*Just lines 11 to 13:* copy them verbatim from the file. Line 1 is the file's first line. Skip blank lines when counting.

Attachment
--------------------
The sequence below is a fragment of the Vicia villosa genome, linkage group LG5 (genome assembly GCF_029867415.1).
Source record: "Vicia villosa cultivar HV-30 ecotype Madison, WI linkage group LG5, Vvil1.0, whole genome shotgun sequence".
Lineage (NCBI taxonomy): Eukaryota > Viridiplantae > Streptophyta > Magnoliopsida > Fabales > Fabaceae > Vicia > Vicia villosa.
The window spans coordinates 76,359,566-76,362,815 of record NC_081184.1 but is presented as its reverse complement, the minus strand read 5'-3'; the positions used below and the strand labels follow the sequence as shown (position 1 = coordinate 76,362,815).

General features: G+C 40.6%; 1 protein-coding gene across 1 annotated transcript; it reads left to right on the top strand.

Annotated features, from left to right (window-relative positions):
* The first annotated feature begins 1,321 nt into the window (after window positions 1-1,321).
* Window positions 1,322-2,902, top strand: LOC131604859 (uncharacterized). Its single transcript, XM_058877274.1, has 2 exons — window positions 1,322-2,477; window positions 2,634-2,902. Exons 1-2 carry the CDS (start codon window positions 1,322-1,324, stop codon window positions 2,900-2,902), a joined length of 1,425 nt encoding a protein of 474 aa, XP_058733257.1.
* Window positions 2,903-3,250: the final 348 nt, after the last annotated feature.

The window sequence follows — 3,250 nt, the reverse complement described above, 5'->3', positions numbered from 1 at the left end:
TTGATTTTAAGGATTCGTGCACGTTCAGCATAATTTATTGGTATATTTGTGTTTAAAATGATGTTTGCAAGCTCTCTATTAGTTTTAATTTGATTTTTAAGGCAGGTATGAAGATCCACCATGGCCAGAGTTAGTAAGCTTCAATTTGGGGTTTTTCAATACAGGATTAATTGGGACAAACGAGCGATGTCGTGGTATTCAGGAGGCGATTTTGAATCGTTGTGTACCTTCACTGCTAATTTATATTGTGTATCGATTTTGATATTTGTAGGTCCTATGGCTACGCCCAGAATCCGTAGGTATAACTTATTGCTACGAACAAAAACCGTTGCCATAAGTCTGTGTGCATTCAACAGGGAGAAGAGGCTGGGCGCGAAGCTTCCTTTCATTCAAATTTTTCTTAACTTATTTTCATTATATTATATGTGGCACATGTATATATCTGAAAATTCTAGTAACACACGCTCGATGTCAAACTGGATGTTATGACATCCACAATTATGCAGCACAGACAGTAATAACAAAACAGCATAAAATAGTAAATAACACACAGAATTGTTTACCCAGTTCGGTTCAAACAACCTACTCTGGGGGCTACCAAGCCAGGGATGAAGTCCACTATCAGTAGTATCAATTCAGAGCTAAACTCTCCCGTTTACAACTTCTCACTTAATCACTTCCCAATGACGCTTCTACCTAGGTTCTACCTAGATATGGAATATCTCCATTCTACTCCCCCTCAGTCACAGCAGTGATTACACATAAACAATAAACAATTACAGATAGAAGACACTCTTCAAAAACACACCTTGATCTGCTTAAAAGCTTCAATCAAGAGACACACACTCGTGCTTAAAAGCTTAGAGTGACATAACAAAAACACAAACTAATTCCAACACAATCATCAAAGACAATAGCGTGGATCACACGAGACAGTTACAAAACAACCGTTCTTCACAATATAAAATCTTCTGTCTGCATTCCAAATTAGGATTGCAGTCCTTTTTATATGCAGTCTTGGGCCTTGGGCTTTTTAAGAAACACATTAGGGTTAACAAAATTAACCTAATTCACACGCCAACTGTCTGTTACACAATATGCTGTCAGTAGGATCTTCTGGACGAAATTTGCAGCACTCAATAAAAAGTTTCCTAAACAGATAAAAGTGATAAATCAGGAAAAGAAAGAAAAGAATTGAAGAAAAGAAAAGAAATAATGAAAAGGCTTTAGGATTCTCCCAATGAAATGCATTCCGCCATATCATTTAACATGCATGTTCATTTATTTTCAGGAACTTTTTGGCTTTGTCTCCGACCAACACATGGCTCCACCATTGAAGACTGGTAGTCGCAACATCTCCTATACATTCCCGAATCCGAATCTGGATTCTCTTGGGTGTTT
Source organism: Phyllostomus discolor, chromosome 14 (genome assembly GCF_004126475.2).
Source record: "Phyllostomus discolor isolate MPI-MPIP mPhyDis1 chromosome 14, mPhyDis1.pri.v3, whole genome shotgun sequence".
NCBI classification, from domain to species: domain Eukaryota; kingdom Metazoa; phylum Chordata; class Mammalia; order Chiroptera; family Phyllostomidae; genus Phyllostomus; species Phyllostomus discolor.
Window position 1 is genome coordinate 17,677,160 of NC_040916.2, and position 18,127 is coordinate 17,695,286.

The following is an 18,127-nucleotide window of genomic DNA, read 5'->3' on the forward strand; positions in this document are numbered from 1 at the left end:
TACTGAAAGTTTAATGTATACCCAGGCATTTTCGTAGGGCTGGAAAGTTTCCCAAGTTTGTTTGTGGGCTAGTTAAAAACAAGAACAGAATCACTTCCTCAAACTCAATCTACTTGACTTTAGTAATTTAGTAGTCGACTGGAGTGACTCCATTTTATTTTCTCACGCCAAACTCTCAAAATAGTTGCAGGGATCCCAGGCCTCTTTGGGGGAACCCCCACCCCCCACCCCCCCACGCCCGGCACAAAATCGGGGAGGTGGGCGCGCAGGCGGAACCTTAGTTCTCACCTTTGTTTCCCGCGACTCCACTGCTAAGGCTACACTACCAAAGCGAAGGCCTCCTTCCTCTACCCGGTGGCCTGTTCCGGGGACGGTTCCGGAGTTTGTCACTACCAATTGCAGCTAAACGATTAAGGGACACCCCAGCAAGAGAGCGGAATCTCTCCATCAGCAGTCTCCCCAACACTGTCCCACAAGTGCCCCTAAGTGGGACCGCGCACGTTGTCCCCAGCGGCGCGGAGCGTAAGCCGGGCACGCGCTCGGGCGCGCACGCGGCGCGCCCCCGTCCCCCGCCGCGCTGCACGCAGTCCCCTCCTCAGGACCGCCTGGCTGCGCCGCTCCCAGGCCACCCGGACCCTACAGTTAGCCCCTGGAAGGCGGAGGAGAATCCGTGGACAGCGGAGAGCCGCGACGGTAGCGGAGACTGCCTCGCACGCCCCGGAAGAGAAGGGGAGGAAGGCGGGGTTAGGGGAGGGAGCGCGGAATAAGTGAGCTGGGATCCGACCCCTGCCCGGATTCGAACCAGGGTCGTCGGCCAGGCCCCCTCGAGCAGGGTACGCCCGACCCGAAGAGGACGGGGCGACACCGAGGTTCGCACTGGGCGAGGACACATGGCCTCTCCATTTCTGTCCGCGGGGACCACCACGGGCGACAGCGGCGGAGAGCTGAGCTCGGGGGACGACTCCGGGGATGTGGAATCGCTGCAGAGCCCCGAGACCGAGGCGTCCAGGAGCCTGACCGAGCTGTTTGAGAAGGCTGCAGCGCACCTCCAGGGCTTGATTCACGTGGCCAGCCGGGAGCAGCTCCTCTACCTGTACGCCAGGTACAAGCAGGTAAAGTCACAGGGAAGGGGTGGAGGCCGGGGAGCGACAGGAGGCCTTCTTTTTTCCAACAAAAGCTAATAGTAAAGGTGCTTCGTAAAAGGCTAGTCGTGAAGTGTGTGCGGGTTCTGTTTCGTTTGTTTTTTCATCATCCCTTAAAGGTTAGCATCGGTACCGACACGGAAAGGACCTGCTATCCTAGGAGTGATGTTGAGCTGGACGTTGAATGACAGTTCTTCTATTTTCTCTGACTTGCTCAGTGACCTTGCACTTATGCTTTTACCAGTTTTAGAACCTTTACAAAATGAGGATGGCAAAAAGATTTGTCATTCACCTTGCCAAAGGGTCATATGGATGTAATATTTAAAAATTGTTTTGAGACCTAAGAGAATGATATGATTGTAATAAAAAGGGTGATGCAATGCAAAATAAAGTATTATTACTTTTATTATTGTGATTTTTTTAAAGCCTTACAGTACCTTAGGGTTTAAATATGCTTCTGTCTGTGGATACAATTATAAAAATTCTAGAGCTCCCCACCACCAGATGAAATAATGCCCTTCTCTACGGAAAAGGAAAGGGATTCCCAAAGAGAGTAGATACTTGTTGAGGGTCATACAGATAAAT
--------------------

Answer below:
TTGATTTTAAGGATTCGTGCACGTTCAGCATAATTTATTGGTATATTTGTGTTTAAAATGATGTTTGCAAGCTCTCTATTAGTTTTAATTTGATTTTTAAGGCAGGTATGAAGATCCACCATGGCCAGAGTTAGTAAGCTTCAATTTGGGGTTTTTCAATACAGGATTAATTGGGACAAACGAGCGATGTCGTGGTATTCAGGAGGCGATTTTGAATCGTTGTGTACCTTCACTGCTAATTTATATTGTGTATCGATTTTGATATTTGTAGGTCCTATGGCTACGCCCAGAATCCGTAGGTATAACTTATTGCTACGAACAAAAACCGTTGCCATAAGTCTGTGTGCATTCAACAGGGAGAAGAGGCTGGGCGCGAAGCTTCCTTTCATTCAAATTTTTCTTAACTTATTTTCATTATATTATATGTGGCACATGTATATATCTGAAAATTCTAGTAACACACGCTCGATGTCAAACTGGATGTTATGACATCCACAATTATGCAGCACAGACAGTAATAACAAAACAGCATAAAATAGTAAATAACACACAGAATTGTTTACCCAGTTCGGTTCAAACAACCTACTCTGGGGGCTACCAAGCCAGGGATGAAGTCCACTATCAGTAGTATCAATTCAGAGCTAAACTCTCCCGTTTACAACTTCTCACTTAATCACTTCCCAATGACGCTTCTACCTAGGTTCTACCTAGATATGGAATATCTCCATTCTACTCCCCCTCAGTCACAGCAGTGATTACACATAAACAATAAACAATTACAGATAGAAGACACTCTTCAAAAACACACCTTGATCTGCTTAAAAGCTTCAATCAAGAGACACACACTCGTGCTTAAAAGCTTAGAGTGACATAACAAAAACACAAACTAATTCCAACACAATCATCAAAGACAATAGCGTGGATCACACGAGACAGTTACAAAACAACCGTTCTTCACAATATAAAATCTTCTGTCTGCATTCCAAATTAGGATTGCAGTCCTTTTTATATGCAGTCTTGGGCCTTGGGCTTTTTAAGAAACACATTAGGGTTAACAAAATTAACCTAATTCACACGCCAACTGTCTGTTACACAATATGCTGTCAGTAGGATCTTCTGGACGAAATTTGCAGCACTCAATAAAAAGTTTCCTAAACAGATAAAAGTGATAAATCAGGAAAAGAAAGAAAAGAATTGAAGAAAAGAAAAGAAATAATGAAAAGGCTTTAGGATTCTCCCAATGAAATGCATTCCGCCATATCATTTAACATGCATGTTCATTTATTTTCAGGAACTTTTTGGCTTTGTCTCCGACCAACACATGGCTCCACCATTGAAGACTGGTAGTCGCAACATCTCCTATACATTCCCGAATCCGAATCTGGATTCTCTTGGGTGTTT
Source organism: Phyllostomus discolor, chromosome 14 (genome assembly GCF_004126475.2).
Source record: "Phyllostomus discolor isolate MPI-MPIP mPhyDis1 chromosome 14, mPhyDis1.pri.v3, whole genome shotgun sequence".